Under the 2019 EU Whistleblower Directive, legal entities are required to establish internal reporting channels and internal procedures for receiving and following up on reports of breaches. Here are some of the main takeaways for practitioners.
General thresholds to behold are 50 workers and/or 10.000 inhabitants. The requirement applies to legal entities in the private sector which have at least 50 workers. In some sectors this threshold does not apply at all.
In the public sector the requirement applies to all legal entities. However, one needs to refer to national law, as Member States are allowed to make exemptions from this general rule. They may exempt municipalities with fewer than 10.000 inhabitants or 50 workers, as well as other public sector entities with fewer than 50 workers
The internal reporting channel is required to be made available to entity’s workers. The whistleblowing law itself does not require the internal channel to be made available also to other persons (e.g. suppliers, subcontractors…) to report information on breaches. However, the latter are not prevented to submit their reports through external reporting channels as the use of these is not conditioned upon the prior use of internal reporting channels.
There is no requirement to accept and follow-up on anonymous reports of breaches.
The Member States are free to decide whether to make such a requirement or not. However, the decision to accept and follow-up only on reports with disclosed identities of reporting persons may prove challenging. Namely, the identification confirmation methods are limited and moreover, such a strategy is not in line with the best practice. Not accepting a report, regardless of its contents, only because it was made anonymously makes little sense, especially since remaining anonymous might in fact be the best protection for the reporting person against retribution.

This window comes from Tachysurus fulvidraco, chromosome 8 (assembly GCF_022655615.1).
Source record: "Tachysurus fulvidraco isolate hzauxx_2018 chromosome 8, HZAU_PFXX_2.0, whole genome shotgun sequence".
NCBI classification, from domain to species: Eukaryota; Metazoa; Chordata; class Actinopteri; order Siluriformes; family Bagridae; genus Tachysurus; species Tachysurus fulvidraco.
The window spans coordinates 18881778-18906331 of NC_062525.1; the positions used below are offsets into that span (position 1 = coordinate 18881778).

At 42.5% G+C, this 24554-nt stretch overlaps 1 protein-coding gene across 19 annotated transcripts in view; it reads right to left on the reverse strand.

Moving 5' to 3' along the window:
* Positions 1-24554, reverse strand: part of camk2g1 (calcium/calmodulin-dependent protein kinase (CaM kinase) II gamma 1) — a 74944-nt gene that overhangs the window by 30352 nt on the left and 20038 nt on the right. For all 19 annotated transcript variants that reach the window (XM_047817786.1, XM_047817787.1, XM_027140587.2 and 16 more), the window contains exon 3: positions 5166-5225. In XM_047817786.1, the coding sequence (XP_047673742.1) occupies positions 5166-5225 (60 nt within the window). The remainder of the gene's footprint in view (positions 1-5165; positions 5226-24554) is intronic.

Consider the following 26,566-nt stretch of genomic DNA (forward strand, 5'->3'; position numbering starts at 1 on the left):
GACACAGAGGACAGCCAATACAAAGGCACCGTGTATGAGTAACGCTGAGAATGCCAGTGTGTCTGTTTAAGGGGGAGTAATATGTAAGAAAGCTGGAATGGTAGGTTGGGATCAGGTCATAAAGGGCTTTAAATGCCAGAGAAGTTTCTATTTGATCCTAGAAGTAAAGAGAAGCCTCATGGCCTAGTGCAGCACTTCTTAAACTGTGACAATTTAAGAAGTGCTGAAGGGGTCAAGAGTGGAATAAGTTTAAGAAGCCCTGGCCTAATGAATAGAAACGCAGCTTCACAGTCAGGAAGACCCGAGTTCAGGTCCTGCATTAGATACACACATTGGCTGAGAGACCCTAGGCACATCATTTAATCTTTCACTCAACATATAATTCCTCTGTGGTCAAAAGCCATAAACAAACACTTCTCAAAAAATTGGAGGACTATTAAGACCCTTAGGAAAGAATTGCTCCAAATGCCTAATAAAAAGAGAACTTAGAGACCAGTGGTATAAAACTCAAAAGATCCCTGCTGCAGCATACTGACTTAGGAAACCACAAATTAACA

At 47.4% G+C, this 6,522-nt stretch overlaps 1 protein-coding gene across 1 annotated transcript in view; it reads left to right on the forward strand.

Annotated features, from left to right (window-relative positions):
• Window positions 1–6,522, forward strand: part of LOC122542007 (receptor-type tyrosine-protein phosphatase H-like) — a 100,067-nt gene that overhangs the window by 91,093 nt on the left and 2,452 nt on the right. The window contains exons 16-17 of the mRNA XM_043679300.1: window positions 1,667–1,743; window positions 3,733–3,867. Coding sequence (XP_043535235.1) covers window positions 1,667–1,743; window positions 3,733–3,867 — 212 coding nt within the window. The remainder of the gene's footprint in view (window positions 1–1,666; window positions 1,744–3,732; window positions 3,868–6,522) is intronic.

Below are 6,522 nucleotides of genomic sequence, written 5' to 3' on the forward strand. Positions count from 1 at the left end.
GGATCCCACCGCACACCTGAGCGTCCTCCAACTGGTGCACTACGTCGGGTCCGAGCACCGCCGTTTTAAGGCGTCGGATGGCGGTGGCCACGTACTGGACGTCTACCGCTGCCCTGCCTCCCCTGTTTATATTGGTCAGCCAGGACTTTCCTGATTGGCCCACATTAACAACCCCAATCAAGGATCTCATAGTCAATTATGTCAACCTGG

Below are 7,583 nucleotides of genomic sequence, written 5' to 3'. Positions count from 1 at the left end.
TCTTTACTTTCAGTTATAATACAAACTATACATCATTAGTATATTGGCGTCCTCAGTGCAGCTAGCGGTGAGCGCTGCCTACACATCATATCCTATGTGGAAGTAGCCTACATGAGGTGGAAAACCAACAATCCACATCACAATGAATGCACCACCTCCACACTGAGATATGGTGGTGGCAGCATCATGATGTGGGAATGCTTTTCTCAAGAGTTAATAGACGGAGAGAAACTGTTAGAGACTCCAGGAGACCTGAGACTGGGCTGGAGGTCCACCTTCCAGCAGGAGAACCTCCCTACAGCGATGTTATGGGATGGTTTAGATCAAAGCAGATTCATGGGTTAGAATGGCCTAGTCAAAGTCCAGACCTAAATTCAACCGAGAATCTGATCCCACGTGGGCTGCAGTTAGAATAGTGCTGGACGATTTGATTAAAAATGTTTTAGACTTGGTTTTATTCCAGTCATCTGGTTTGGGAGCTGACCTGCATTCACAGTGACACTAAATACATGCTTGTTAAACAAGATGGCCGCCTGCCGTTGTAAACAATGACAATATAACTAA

The identity of the reporting person may be disclosed only with the explicit consent of this person, or when such disclosure is necessary and proportionate under Union or national law.
The reporting channel is required to ensure the protection of the confidentiality of the identity of the reporting person and of any third party mentioned in the report and to prevent access thereto by non-authorised staff members. The identity of the reporting person may not be disclosed to anyone beyond the authorized staff without the explicit consent of this person, or when such disclosure is necessary and proportionate under Union or national law. The reporting person needs to be informed of the latter prior to the disclosure unless such information would jeopardize the related investigations or judicial proceedings. The same duty of confidentiality also applies to any other information from which the identity of the reporting person may be directly or indirectly deduced.
The reporting channel is required to allow reporting in writing or orally or both. Every received report must be recorded.
For the purpose of oral reporting the reporting person may also request a physical meeting with the staff members within a reasonable timeframe. The meeting may be documented either by making a recording of the conversation in a durable and retrievable form or through accurate minutes of the meeting prepared by the staff members responsible for handling the report. The reporting person must be allowed the opportunity to check, rectify and agree the minutes of the meeting by signing them. Similar provisions apply for recording other oral reports, provided through telephone lines or other voice messaging systems. The time period a report may be stored depends on what is required and proportionate to comply with the requirements of the Directive or the Union law or national law.
Legal entities need to establish procedures for internal reporting and their diligent follow-up. The information must be clear and easily accessible.